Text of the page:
It's clear from today that, when it comes to the need to attract more women to the sector, engineering firms get it. From the government's response – the Prime Minister himself has tweeted his support – it looks like ministers and policymakers are getting it as well. However, there remains a disconnection between the government's supportive rhetoric and the policies it is implementing.
For example, the government has no plans to reintroduce compulsory work experience in secondary schools, which would give so many girls a first taste of engineering. Careers advice is to be reformed by getting JobCentre Plus advisers involved, which may push girls towards considering easy to fill local vacancies instead of the engineering career that would make the best use of their talents. More could be done to train science teachers to encourage girls who would make great engineers, and much more could be done to help primary teachers to nurture girls who like to build things and find out how things work.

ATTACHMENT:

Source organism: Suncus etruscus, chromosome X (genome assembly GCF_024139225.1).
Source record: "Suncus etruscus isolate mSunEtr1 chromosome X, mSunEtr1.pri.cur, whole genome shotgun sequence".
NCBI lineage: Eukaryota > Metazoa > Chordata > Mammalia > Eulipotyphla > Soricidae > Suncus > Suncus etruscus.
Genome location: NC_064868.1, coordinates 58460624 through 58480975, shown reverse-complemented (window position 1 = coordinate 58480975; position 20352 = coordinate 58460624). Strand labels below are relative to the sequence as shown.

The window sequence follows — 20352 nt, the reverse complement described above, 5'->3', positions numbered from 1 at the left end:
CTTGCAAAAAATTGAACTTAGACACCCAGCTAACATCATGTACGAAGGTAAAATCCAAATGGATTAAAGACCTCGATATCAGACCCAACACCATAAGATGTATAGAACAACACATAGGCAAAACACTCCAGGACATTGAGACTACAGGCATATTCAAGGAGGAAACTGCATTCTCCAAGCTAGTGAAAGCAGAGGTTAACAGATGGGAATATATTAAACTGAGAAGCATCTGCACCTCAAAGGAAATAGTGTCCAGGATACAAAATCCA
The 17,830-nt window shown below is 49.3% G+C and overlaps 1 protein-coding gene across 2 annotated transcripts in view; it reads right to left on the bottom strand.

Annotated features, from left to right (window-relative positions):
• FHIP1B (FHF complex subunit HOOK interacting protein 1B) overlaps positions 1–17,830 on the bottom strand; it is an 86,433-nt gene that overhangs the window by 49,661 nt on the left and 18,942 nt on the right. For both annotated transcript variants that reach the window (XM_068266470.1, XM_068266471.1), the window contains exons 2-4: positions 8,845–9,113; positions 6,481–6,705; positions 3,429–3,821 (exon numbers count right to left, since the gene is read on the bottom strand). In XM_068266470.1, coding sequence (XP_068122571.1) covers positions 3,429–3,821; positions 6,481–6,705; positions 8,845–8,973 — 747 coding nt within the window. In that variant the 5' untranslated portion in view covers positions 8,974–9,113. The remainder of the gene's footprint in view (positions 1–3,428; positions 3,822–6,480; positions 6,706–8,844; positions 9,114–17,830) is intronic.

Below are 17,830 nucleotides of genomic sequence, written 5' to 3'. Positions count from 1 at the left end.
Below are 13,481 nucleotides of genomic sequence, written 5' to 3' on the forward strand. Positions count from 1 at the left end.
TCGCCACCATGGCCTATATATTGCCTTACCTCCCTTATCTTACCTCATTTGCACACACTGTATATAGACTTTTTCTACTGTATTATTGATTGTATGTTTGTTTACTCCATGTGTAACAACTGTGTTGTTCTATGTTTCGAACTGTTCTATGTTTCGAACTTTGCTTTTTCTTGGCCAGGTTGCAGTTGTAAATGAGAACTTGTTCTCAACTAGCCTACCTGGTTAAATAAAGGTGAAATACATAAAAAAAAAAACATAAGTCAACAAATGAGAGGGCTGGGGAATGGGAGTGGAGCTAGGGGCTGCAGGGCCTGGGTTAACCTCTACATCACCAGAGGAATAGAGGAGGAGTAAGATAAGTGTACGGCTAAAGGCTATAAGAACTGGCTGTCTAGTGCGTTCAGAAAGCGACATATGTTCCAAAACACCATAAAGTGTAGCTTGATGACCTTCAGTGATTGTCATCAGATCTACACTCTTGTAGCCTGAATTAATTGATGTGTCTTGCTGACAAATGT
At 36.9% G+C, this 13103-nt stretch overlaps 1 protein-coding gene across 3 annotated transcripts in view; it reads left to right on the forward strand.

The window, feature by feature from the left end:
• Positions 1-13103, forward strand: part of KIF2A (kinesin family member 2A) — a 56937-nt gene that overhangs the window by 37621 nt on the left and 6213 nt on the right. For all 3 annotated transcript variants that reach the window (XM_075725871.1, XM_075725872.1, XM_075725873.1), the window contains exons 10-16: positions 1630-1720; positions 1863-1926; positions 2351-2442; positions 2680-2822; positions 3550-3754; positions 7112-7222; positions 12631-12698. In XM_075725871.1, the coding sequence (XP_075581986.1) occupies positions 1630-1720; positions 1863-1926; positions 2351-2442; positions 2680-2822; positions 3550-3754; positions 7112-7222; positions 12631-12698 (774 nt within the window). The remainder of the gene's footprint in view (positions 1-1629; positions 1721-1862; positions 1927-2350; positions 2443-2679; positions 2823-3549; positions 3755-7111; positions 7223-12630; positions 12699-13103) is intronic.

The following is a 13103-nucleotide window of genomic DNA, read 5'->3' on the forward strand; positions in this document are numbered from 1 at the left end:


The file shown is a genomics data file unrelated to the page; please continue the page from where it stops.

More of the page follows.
The reward for our country, if we can encourage more girls and women to become engineers, is clear. Our engineering companies can only survive and thrive in the global race if they have a workforce with the right mix of skills and aptitudes. We are going to need 800,000 people to enter the STEM labour market by 2020 to meet skills needs – and if there were as many women in engineering as there are men, the skills shortage would not exist.
National Women in Engineering Day is an important showcase for the women who are already achieving great things in the sector, and a fine advert to women and girls who might go on to do so. Let's keep up this momentum so that, in a year's time, we have even more women in engineering to celebrate.